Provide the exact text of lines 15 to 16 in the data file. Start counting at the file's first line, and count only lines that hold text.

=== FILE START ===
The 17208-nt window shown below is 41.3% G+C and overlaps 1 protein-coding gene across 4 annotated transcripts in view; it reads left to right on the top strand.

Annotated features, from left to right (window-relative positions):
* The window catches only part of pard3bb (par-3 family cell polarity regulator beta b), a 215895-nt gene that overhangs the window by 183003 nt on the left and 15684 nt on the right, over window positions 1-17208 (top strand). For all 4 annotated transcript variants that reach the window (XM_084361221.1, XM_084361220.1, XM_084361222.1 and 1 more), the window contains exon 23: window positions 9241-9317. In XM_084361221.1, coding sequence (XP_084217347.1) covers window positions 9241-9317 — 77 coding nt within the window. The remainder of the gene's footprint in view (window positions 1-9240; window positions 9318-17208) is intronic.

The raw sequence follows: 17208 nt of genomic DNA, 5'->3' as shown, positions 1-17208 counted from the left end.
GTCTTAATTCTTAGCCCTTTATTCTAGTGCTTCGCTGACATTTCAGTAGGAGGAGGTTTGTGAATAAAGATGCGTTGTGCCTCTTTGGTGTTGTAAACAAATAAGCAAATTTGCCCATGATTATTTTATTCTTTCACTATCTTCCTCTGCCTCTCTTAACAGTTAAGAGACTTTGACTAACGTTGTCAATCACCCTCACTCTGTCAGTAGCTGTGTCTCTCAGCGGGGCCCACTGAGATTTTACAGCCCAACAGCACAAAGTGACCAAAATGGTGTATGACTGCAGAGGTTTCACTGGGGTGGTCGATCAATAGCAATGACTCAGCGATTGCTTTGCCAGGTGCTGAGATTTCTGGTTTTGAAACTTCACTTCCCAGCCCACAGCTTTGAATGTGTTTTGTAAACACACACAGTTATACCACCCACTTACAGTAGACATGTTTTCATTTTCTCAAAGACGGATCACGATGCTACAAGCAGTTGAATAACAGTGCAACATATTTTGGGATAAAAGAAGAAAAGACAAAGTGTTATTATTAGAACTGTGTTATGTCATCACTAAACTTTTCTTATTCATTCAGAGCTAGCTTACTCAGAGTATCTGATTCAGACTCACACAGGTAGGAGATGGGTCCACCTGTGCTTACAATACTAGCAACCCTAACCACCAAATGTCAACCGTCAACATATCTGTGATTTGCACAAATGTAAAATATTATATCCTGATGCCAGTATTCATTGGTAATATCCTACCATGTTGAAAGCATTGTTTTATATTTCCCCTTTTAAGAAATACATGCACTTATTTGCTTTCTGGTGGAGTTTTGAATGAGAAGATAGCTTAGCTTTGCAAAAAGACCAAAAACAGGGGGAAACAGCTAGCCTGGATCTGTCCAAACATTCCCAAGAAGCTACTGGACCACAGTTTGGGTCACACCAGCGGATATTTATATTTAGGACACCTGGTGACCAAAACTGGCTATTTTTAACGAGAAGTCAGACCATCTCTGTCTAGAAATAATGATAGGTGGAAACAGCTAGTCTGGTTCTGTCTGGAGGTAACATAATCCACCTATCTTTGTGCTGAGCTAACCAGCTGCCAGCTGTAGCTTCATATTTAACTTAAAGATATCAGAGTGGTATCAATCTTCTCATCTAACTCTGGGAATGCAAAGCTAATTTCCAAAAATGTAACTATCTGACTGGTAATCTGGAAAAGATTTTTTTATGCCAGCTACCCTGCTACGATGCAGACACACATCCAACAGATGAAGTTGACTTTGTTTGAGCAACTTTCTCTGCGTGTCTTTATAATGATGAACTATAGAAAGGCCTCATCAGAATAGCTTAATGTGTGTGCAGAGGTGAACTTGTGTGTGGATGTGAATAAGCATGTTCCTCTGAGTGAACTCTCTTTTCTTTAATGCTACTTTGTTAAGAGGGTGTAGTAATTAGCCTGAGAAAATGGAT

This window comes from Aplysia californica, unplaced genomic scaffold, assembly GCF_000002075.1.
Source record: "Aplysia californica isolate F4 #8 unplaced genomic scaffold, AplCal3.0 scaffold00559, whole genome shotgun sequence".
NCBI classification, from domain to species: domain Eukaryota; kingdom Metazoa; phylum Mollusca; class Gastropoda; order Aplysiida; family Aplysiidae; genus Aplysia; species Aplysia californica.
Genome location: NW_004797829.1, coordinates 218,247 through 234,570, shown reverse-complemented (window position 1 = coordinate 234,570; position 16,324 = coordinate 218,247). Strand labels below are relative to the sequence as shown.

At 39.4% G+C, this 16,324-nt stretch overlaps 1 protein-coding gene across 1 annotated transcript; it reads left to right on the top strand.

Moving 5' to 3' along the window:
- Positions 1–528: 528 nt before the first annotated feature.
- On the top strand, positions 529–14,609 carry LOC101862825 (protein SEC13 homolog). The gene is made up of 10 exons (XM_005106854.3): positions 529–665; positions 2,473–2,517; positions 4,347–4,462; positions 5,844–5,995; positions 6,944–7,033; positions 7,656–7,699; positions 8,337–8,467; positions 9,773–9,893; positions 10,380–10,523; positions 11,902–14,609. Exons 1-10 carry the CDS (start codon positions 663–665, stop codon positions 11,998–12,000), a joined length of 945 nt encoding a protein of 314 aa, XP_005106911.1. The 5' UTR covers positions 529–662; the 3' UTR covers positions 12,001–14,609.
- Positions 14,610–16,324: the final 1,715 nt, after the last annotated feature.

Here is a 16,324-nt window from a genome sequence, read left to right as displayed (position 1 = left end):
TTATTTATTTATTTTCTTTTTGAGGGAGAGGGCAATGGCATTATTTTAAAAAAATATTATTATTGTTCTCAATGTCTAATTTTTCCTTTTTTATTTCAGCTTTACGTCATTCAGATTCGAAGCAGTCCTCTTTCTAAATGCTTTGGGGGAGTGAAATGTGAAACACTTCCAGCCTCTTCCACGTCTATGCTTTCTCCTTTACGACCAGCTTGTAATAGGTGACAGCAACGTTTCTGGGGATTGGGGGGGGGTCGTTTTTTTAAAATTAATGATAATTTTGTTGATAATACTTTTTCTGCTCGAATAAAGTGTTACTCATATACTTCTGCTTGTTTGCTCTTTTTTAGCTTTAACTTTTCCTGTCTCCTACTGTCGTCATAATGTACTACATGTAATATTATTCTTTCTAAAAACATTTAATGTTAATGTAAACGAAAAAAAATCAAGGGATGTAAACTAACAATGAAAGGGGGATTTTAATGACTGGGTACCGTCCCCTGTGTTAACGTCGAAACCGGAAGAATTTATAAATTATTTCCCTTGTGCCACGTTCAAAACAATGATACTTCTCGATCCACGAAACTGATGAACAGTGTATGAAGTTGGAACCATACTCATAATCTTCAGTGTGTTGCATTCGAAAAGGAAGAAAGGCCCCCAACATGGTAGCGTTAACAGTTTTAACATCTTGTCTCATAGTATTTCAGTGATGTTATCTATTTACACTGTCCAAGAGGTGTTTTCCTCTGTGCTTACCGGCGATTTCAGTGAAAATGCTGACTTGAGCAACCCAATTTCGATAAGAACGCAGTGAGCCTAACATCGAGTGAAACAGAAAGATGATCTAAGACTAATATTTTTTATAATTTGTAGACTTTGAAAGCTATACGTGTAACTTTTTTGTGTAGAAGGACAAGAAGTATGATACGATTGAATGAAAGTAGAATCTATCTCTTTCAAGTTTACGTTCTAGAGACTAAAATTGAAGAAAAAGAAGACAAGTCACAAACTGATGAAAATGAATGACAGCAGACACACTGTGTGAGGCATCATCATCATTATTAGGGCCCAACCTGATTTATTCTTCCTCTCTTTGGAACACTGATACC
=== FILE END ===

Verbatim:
Here is a 16,324-nt window from a genome sequence, read left to right as displayed (position 1 = left end):
TTATTTATTTATTTTCTTTTTGAGGGAGAGGGCAATGGCATTATTTTAAAAAAATATTATTATTGTTCTCAATGTCTAATTTTTCCTTTTTTATTTCAGCTTTACGTCATTCAGATTCGAAGCAGTCCTCTTTCTAAATGCTTTGGGGGAGTGAAATGTGAAACACTTCCAGCCTCTTCCACGTCTATGCTTTCTCCTTTACGACCAGCTTGTAATAGGTGACAGCAACGTTTCTGGGGATTGGGGGGGGGTCGTTTTTTTAAAATTAATGATAATTTTGTTGATAATACTTTTTCTGCTCGAATAAAGTGTTACTCATATACTTCTGCTTGTTTGCTCTTTTTTAGCTTTAACTTTTCCTGTCTCCTACTGTCGTCATAATGTACTACATGTAATATTATTCTTTCTAAAAACATTTAATGTTAATGTAAACGAAAAAAAATCAAGGGATGTAAACTAACAATGAAAGGGGGATTTTAATGACTGGGTACCGTCCCCTGTGTTAACGTCGAAACCGGAAGAATTTATAAATTATTTCCCTTGTGCCACGTTCAAAACAATGATACTTCTCGATCCACGAAACTGATGAACAGTGTATGAAGTTGGAACCATACTCATAATCTTCAGTGTGTTGCATTCGAAAAGGAAGAAAGGCCCCCAACATGGTAGCGTTAACAGTTTTAACATCTTGTCTCATAGTATTTCAGTGATGTTATCTATTTACACTGTCCAAGAGGTGTTTTCCTCTGTGCTTACCGGCGATTTCAGTGAAAATGCTGACTTGAGCAACCCAATTTCGATAAGAACGCAGTGAGCCTAACATCGAGTGAAACAGAAAGATGATCTAAGACTAATATTTTTTATAATTTGTAGACTTTGAAAGCTATACGTGTAACTTTTTTGTGTAGAAGGACAAGAAGTATGATACGATTGAATGAAAGTAGAATCTATCTCTTTCAAGTTTACGTTCTAGAGACTAAAATTGAAGAAAAAGAAGACAAGTCACAAACTGATGAAAATGAATGACAGCAGACACACTGTGTGAGGCATCATCATCATTATTAGGGCCCAACCTGATTTATTCTTCCTCTCTTTGGAACACTGATACC